States add to troubles, but all’s not lost
Despite the assurances from, first the Indian Premier League commissioner, Lalit Modi, and later, Home Minister P Chidambaram, the final call on the future of the IPL in the time of elections would have always been that of the states, reports Arjun Sen and Aloke Tikku.india Updated: Mar 13, 2009 23:59 IST
It was always waiting to happen. Despite the assurances from, first the Indian Premier League (IPL) commissioner, Lalit Modi, and later, Home Minister P. Chidambaram, the final call on the future of the IPL in the time of elections would have always been that of the states.
And on Friday, all but one of the eight states communicated their decisions to the Ministry of Home Affairs (MHA). Tamil Nadu was the only state that gave the IPL's revised schedule the go-ahead. The only way, most of the others said, they could host matches was if the Centre provided them with paramilitary forces. A request the Centre, quite understandably, turned down and instead asked the IPL to get back to the drawing board and chalk out a new schedule.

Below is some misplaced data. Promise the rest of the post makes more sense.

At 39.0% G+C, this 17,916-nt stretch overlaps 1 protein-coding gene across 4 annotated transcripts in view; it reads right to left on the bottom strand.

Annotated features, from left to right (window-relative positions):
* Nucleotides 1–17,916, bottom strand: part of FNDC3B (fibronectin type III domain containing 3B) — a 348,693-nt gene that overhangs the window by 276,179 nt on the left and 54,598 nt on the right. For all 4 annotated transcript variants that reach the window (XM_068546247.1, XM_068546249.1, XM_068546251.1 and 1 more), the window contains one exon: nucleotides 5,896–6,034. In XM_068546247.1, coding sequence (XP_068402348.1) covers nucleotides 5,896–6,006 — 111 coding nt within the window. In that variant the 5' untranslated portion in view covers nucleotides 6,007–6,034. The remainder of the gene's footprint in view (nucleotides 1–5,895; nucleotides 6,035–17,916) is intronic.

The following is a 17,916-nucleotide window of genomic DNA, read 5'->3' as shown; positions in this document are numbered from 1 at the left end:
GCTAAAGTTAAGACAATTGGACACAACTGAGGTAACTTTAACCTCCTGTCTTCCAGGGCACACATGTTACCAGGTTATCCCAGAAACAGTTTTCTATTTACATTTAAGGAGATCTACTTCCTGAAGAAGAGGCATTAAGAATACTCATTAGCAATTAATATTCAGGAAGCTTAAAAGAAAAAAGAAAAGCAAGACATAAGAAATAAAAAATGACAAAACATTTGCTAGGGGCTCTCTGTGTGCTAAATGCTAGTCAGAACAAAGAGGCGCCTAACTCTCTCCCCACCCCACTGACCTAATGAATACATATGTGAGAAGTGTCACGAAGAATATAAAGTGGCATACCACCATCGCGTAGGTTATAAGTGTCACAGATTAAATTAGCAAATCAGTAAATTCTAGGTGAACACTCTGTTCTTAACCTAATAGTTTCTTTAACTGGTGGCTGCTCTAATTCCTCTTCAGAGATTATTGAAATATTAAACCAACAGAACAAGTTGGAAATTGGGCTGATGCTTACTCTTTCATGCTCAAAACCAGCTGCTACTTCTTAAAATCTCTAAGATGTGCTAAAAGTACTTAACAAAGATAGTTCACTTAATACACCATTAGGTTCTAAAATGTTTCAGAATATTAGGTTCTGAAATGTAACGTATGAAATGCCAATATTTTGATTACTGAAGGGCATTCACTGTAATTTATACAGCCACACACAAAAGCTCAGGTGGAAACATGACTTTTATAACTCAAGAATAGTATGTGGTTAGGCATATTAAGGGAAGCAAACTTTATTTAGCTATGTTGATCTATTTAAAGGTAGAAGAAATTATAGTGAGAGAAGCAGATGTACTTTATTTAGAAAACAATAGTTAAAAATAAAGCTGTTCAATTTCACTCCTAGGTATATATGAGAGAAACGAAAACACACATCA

And that was not where the IPL's troubles ended. Two states —Andhra Pradesh and Delhi — gave the Centre a categorical no, saying the only way they could secure the stadiums was if the matches were played after the elections.
So, where does this leave the IPL?
Modi and Co. now have to work out a new schedule that both the Centre and the states agree to - a task ministry sources say will not be easy. The IPL, however, are hopeful.
“We have chalked out a number of newer and more refined schedules and will be handing them over,” a high-placed IPL source said.
A truncated tournament could be a way out, but the IPL is determined to have the 59-game event within the original time frame.
“If we can’t work new dates out, there will be no IPL, but if the politicians don't want the IPL, tell us. Don't keep us hanging,” said IPL governing council member I.S. Bindra. “But don't label India 'safe for cricket', either.”
“If the IPL doesn't go ahead, the Western media will turn around and say India is just as unsafe for cricket like Pakistan, and that won't be good,” Bindra added. “We have a lot of things to arrange - from printing tickets to booking hotels - we can't just wait for the clearance four-five days before the tournament.”
Sources in the IPL said the home-and-away system of matches could be done away with. “Extraordinary times require extraordinary measures,” said an IPL governing council member. “We will have to look at all the options, including playing more matches in a day and using fewer venues.”